Essex Crossing has been over four decades in the making, and now the plan to turn the six-acre swath of land in Manhattan’s Lower East Side, known as the Seward Park Urban Renewal Area (SPURA), is gaining traction. The development team, Delancey Street Associations, along with the four participating architecture firms—Handel Architects, Beyer Blinder Belle Architects & Planners, Dattner Architects, and SHoP Architects—just revealed the latest renderings for the project’s first phase.
Site 2 (Courtesy Handel Architects)
This first phase, consisting of four of the total nine sites, will provide 1,000 units of affordable, market rate, and senior housing in addition to a mix of residential, retail, and community space, including the relocated Essex Market, a bowling alley, the Warhol Museum, and a rooftop urban farm.
There will, however, be no parking so residents will have to get familiar with their public transit options. This, according to Curbed, concerned community board members the most. The developers explained that after talks with the DOT, they determined that with the congestion around the area of the Williamsburg Bridge, it wasn’t safe to include more parking. One person at the meeting suggested increasing bus service to alleviate overcrowding. Other issues, such as accessibility to public amenities and bike storage, came up as well.Site 1 by SHoP Architects consists of market rate and affordable apartment units, Warhol Museum, bowling alley, and retail. (Courtesy SHoP Architects)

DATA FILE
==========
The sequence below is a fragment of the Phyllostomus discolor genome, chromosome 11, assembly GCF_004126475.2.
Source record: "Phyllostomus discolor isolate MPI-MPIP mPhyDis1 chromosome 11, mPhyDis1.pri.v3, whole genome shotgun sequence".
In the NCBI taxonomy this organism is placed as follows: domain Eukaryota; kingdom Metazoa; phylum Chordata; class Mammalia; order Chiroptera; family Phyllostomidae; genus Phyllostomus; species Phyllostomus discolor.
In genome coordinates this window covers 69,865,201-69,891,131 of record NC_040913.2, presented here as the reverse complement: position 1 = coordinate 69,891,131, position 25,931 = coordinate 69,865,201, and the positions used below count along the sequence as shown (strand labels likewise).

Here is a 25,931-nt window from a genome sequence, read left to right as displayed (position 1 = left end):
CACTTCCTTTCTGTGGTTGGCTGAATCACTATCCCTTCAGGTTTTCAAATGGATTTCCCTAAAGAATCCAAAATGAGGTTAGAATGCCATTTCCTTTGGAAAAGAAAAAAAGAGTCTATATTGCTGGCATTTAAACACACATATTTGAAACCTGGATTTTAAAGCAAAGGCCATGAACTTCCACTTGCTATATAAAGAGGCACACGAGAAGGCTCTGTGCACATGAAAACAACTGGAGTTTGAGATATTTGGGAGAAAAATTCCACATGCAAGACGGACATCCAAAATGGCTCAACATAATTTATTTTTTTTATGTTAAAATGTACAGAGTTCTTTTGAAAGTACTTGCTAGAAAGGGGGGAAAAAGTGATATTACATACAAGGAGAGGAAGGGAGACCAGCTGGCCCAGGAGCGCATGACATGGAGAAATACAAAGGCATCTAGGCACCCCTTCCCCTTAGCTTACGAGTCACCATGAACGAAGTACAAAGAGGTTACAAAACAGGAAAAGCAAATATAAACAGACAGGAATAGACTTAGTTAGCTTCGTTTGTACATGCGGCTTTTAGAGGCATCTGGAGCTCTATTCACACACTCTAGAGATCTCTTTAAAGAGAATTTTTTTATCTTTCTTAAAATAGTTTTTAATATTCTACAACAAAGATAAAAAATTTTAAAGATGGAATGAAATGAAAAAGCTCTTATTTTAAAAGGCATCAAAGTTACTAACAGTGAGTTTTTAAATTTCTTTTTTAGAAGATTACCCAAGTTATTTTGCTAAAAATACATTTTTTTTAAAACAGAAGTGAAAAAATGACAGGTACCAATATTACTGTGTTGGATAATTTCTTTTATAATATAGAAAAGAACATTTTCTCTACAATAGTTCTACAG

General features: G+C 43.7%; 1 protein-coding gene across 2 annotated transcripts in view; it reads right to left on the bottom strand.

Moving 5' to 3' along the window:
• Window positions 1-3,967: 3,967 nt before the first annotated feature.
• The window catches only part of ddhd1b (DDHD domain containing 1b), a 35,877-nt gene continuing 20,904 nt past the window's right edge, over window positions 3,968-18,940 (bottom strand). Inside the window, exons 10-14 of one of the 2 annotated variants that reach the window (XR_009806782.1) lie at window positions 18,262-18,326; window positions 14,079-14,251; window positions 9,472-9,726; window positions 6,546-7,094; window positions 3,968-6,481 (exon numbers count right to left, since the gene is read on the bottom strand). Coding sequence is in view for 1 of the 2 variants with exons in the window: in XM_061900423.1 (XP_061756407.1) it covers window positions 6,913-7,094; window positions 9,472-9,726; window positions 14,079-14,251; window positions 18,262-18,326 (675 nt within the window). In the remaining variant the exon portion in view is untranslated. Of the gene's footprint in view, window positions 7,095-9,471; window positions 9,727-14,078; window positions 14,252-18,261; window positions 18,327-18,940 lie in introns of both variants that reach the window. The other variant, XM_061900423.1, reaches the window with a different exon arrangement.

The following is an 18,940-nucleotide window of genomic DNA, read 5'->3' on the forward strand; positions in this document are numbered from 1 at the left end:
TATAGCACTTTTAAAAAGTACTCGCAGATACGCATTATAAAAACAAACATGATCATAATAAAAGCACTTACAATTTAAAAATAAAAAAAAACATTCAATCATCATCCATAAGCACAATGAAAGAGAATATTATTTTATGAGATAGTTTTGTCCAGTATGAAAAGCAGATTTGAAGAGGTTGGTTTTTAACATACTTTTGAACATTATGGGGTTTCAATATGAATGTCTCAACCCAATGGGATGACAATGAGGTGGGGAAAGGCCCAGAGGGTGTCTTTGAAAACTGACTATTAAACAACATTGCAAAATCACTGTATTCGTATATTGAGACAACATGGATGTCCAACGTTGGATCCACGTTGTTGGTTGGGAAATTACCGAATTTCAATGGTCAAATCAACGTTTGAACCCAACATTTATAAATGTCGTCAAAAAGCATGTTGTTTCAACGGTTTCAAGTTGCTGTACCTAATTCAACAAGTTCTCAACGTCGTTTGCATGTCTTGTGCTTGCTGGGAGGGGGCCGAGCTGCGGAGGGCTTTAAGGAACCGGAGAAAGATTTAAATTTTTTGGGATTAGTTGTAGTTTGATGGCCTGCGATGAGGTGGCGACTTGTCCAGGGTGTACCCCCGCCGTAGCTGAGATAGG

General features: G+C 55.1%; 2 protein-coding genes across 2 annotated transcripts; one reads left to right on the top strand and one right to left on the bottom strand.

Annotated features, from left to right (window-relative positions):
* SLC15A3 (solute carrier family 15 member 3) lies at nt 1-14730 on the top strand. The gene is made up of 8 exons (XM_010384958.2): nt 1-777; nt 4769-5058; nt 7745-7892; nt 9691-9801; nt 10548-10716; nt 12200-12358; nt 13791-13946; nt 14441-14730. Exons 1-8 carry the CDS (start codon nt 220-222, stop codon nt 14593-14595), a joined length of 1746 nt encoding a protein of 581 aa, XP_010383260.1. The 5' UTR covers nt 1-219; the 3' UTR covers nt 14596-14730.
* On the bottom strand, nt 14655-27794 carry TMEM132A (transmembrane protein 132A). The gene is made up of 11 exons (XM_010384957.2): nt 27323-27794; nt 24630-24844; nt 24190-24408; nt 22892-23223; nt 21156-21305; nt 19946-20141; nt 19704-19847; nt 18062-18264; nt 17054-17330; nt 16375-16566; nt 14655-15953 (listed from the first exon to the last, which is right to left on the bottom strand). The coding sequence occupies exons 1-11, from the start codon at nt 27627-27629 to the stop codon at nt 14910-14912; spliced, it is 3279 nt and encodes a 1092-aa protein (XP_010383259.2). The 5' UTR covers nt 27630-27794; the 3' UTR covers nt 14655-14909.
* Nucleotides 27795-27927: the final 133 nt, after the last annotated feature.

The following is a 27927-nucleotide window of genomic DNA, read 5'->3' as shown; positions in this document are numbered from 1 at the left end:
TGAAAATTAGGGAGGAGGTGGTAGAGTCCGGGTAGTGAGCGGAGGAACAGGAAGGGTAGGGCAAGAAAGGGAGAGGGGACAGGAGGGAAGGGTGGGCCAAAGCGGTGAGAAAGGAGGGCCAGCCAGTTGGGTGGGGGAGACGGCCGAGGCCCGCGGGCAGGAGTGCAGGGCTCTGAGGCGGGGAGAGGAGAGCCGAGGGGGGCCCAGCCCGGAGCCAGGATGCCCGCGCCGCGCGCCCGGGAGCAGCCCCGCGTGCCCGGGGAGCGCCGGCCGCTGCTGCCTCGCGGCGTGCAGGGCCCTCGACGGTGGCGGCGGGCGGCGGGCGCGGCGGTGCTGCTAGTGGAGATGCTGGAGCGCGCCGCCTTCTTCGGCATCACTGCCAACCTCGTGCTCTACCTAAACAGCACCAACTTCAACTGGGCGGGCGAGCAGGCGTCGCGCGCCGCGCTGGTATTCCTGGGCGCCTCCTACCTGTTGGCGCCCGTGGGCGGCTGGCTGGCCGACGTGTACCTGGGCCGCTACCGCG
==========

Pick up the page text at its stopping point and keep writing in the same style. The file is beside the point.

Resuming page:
The architects at a press preview cited the tenements as fodder for their designs with the goal of making the buildings contextual within the mostly low-rise neighborhood.
The project has already gone through Uniform Land Use Review Procedure (ULURP) and is expected to break ground by Spring. If all goes according to plan, the buildings will be complete in roughly three years from the start of construction.Site 6 by Dattner Architects will offer senior housing, community facility space, and commercial/retail. (Courtesy Dattner Architects) Site 5 by Beyer Blinder Belle Architects will include affordable and market rate rental housing, supermarket, retail, and park by West 8 (Courtesy Beyer Blinder Belle Architects and West 8)